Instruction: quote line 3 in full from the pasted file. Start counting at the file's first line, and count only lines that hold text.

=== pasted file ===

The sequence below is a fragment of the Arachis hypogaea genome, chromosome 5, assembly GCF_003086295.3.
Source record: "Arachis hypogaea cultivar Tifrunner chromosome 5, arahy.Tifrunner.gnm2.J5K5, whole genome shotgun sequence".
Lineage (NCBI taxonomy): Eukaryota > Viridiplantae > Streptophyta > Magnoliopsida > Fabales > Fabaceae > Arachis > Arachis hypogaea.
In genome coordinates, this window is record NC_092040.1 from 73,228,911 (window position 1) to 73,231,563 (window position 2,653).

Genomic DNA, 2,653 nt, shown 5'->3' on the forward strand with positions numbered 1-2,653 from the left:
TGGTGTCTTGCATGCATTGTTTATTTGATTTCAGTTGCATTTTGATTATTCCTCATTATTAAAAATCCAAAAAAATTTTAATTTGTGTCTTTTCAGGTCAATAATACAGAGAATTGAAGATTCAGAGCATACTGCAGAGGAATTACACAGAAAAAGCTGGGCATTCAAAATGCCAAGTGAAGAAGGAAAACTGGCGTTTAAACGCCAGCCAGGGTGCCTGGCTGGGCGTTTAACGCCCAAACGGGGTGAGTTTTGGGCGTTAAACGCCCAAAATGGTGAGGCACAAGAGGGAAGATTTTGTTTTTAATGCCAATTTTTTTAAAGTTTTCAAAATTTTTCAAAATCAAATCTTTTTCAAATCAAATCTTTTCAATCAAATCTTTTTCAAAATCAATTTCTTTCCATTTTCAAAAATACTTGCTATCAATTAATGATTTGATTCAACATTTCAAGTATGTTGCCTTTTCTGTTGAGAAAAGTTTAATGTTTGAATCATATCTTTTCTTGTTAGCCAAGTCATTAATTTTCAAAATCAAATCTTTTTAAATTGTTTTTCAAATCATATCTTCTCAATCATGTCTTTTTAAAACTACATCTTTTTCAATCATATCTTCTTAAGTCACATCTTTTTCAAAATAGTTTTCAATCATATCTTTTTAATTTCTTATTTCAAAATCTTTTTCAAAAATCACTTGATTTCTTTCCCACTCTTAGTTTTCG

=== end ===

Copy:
Lineage (NCBI taxonomy): Eukaryota > Viridiplantae > Streptophyta > Magnoliopsida > Fabales > Fabaceae > Arachis > Arachis hypogaea.